KINGSTON – Ulster County had 56 deaths caused by opioid overdoses in 2018, and the approach then was to stress prevention, risk reduction, NARCAN training and family education.
And all overdoses were brought to emergency rooms.
“We were quite successful at getting it out there,” said Steve Kelley, president and CEO of the Ellenville Regional Hospital, of the approach then.
The number dropped in 2019 to 33 overdose deaths. The trend this year, likely augmented by the Covid-19 pandemic, is going upward again, and the county has recorded more than 40 deaths so far.
On Friday, a new approach was unveiled, with a partnership with the Ellenville Hospital, Catholic Charities of Orange, Ulster and Sullivan counties and the Ulster County Department of Health, Mental Health and Family Health, to stem the opioid epidemic.
A high-risk mitigation team, with three squads, will be used to tackle the problem. A fatality review squad will look at an overdose death, including toxicology and medical reports and interviews with friends and family members, to determine if the death could have been prevented.
Advocates on another squad will then utilize a database to alert care managers, so they can help those who overdosed – but did not die. The database will highlight events that increase the vulnerability of another overdose, and help advocates reach out to those at-risk individuals.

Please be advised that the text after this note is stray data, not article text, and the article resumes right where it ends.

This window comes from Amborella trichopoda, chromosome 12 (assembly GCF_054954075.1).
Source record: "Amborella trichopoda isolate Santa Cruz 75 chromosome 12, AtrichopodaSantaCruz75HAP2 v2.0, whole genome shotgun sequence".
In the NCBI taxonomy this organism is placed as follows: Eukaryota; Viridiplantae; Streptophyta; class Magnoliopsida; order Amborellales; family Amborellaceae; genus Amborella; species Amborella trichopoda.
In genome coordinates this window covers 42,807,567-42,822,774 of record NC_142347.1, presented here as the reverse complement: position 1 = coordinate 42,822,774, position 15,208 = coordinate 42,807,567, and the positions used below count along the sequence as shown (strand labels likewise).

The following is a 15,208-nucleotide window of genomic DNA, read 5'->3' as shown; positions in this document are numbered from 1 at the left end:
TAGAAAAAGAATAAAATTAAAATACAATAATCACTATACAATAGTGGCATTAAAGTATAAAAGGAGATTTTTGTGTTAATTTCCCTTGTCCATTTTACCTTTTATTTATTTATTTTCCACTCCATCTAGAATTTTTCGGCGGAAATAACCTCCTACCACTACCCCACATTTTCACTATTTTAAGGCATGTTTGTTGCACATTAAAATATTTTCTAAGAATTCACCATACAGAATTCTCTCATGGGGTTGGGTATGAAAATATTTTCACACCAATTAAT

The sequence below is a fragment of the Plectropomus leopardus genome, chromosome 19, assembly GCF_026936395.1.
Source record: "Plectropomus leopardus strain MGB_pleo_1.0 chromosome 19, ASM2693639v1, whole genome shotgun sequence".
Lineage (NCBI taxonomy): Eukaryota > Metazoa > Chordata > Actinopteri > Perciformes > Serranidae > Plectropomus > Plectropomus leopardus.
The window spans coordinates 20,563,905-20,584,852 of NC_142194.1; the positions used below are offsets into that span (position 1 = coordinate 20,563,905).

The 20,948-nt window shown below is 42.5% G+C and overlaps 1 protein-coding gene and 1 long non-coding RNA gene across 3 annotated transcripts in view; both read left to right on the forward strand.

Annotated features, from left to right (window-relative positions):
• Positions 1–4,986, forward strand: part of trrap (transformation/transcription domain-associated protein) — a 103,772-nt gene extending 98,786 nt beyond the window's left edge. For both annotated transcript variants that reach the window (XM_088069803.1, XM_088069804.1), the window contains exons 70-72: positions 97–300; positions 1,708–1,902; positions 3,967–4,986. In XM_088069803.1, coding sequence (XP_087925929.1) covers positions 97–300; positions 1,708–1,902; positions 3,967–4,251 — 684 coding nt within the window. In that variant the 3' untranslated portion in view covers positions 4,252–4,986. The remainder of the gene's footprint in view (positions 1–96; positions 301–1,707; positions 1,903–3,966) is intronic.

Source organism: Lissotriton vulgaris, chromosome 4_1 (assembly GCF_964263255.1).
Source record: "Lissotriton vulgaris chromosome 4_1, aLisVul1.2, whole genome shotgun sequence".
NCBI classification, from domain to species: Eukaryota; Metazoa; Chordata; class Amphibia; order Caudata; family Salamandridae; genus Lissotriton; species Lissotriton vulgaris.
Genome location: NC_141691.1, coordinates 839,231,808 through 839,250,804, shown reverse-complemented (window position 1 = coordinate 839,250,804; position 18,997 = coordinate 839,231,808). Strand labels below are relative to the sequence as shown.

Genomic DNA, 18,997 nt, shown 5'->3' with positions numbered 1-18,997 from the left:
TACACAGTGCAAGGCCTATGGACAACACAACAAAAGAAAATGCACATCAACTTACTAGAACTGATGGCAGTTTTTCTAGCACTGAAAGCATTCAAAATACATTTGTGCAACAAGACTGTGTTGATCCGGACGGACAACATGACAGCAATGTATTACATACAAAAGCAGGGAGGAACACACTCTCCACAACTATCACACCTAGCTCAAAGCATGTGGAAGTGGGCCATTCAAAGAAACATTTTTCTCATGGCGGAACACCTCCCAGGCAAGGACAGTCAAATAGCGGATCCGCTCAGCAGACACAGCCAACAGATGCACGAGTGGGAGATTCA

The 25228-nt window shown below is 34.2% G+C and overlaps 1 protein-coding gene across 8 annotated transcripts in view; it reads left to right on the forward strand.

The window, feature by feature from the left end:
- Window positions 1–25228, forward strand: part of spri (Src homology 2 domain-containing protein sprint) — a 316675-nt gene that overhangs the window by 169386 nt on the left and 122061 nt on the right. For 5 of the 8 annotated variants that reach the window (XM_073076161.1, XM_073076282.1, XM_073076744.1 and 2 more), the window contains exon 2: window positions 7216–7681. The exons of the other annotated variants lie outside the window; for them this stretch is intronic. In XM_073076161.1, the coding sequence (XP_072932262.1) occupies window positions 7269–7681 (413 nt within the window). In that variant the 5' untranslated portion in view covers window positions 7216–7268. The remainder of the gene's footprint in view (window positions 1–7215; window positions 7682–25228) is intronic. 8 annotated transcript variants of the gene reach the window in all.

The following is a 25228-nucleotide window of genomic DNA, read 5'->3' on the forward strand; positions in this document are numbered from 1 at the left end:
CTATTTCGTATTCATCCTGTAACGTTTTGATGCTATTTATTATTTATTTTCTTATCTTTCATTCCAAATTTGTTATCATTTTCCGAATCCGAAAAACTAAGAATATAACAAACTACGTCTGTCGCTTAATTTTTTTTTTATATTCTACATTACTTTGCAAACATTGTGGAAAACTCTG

A squad from the Ulster County Sheriff’s Office will be deployed to overdose scenes, and help individuals get the treatment they need, whether it’s a trip to the hospital or with NARCAN. The squad will then follow-up with the individual within 24 hours of the overdose.
“This is a different approach than what we were using,” said Kelley. “This will build off of [the prior approach] because we’ll be able to instead of being reactionary, we’ll be able to increase engagement at the time when someone is disengaged.”
The epidemic has taxed law enforcement as families and advocates try to prevent overdose deaths.
“This is a huge problem,” said Ulster County Sheriff Juan Figueroa.
The misery is expected to continue for society and families, but Figueroa is pleased with the new intra-agency strategy announced Friday.
“I couldn’t be more happier today with the collaboration with the Ellenville Hospital, the department of health and law enforcement,” he said. “People want help. We’re obligated to make change and make things better in our county. What you are seeing today is a columniation of that.”